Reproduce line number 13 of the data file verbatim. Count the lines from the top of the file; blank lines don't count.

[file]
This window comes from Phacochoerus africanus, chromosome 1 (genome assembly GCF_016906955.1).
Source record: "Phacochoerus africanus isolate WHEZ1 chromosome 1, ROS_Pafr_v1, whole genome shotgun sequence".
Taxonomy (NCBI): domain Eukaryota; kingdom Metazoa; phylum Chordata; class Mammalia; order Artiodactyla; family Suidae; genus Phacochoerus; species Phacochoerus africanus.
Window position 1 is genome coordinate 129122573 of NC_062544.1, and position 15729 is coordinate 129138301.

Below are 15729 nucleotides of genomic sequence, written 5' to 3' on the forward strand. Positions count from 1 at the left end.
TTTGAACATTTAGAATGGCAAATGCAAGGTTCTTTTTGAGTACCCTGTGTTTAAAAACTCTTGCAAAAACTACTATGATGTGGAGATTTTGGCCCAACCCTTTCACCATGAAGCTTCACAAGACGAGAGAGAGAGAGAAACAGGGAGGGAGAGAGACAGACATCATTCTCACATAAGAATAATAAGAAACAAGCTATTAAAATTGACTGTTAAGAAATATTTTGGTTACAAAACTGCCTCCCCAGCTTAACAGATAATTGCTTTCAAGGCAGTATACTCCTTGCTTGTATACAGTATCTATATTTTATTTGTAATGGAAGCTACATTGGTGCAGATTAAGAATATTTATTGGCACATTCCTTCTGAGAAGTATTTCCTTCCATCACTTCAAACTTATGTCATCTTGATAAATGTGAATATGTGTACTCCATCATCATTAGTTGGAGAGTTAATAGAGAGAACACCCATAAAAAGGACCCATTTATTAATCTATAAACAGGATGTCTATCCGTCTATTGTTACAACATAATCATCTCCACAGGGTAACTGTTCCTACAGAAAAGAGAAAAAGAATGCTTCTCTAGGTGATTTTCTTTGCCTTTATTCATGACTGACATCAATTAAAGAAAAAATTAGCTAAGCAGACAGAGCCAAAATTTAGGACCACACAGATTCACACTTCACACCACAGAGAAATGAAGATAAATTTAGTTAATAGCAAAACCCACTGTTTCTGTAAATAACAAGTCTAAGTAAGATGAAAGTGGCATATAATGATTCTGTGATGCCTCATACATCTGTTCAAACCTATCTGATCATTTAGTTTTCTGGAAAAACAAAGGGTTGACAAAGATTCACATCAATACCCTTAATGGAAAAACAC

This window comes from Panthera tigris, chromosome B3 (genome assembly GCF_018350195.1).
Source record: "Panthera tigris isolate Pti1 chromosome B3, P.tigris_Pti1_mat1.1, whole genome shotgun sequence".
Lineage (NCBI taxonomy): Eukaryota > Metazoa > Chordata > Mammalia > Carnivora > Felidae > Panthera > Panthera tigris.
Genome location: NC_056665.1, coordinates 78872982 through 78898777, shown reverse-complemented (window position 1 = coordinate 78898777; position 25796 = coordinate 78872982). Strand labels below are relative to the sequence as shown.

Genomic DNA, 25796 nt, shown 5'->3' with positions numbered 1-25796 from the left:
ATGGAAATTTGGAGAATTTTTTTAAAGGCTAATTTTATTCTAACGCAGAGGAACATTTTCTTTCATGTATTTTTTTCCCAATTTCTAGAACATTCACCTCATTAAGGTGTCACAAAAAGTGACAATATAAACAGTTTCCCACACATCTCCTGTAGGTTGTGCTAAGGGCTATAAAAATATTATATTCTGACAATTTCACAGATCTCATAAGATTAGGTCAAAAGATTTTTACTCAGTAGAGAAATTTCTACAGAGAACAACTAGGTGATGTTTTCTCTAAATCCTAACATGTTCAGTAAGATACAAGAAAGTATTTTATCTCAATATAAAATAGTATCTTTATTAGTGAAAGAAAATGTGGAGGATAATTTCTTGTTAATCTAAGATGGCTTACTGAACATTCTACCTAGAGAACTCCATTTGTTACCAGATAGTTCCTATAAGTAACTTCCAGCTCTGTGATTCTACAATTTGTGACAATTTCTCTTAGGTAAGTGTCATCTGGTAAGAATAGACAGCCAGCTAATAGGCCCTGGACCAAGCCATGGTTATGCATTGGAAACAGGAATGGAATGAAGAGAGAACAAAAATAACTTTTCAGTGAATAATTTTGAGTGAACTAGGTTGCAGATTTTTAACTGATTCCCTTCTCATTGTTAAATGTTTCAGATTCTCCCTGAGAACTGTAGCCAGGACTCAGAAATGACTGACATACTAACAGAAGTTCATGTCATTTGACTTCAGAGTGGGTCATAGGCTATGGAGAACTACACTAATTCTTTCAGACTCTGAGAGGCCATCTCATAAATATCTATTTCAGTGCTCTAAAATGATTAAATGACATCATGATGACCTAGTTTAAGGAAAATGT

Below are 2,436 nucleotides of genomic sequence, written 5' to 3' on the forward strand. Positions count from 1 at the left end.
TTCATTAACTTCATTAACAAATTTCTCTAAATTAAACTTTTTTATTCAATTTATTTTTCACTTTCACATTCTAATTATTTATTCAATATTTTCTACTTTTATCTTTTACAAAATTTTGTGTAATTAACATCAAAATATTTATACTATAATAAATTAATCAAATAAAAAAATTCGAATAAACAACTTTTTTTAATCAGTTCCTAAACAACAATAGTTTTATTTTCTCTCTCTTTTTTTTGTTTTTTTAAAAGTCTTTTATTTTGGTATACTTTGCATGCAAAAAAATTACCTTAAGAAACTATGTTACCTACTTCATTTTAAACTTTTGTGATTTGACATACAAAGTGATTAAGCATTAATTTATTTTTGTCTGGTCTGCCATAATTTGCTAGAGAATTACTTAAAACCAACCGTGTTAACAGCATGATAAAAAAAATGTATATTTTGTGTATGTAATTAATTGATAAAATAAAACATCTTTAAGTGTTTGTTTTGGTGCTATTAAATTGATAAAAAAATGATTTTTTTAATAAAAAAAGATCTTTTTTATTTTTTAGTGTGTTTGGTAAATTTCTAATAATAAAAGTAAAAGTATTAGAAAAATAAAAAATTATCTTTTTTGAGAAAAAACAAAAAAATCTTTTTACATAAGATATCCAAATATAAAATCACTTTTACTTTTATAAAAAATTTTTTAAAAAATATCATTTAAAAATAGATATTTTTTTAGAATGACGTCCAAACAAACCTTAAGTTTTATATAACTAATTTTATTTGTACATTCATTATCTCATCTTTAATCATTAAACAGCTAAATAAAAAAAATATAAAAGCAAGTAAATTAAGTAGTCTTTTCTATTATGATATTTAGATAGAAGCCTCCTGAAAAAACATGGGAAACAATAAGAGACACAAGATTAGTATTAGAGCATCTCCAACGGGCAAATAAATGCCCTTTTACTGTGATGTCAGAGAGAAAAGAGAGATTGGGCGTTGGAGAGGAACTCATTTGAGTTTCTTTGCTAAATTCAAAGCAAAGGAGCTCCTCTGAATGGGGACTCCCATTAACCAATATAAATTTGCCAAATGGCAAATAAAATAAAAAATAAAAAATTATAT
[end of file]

Below are 2,436 nucleotides of genomic sequence, written 5' to 3' on the forward strand. Positions count from 1 at the left end.